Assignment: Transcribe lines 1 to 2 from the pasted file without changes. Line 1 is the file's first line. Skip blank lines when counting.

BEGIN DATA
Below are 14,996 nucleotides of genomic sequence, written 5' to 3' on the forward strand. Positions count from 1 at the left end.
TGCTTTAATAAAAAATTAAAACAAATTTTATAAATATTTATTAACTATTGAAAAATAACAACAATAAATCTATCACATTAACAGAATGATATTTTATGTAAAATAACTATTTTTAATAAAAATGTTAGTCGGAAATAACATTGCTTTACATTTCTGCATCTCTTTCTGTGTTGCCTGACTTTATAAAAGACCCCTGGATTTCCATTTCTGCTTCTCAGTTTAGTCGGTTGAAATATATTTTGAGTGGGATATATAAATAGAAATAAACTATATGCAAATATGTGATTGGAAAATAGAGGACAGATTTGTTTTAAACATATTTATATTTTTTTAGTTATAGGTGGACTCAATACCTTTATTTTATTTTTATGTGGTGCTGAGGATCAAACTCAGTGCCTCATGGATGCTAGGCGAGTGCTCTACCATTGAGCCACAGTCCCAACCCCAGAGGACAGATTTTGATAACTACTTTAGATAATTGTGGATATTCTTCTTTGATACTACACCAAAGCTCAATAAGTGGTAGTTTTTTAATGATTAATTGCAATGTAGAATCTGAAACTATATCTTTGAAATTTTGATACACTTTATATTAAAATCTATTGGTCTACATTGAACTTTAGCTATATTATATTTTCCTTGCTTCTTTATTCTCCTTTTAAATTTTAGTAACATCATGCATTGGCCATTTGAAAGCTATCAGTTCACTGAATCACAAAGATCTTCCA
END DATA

Below are 14,996 nucleotides of genomic sequence, written 5' to 3' on the forward strand. Positions count from 1 at the left end.
TGCTTTAATAAAAAATTAAAACAAATTTTATAAATATTTATTAACTATTGAAAAATAACAACAATAAATCTATCACATTAACAGAATGATATTTTATGTAAAATAACTATTTTTAATAAAAATGTTAGTCGGAAATAACATTGCTTTACATTTCTGCATCTCTTTCTGTGTTGCCTGACTTTATAAAAGACCCCTGGATTTCCATTTCTGCTTCTCAGTTTAGTCGGTTGAAATATATTTTGAGTGGGATATATAAATAGAAATAAACTATATGCAAATATGTGATTGGAAAATAGAGGACAGATTTGTTTTAAACATATTTATATTTTTTTAGTTATAGGTGGACTCAATACCTTTATTTTATTTTTATGTGGTGCTGAGGATCAAACTCAGTGCCTCATGGATGCTAGGCGAGTGCTCTACCATTGAGCCACAGTCCCAACCCCAGAGGACAGATTTTGATAACTACTTTAGATAATTGTGGATATTCTTCTTTGATACTACACCAAAGCTCAATAAGTGGTAGTTTTTTAATGATTAATTGCAATGTAGAATCTGAAACTATATCTTTGAAATTTTGATACACTTTATATTAAAATCTATTGGTCTACATTGAACTTTAGCTATATTATATTTTCCTTGCTTCTTTATTCTCCTTTTAAATTTTAGTAACATCATGCATTGGCCATTTGAAAGCTATCAGTTCACTGAATCACAAAGATCTTCCA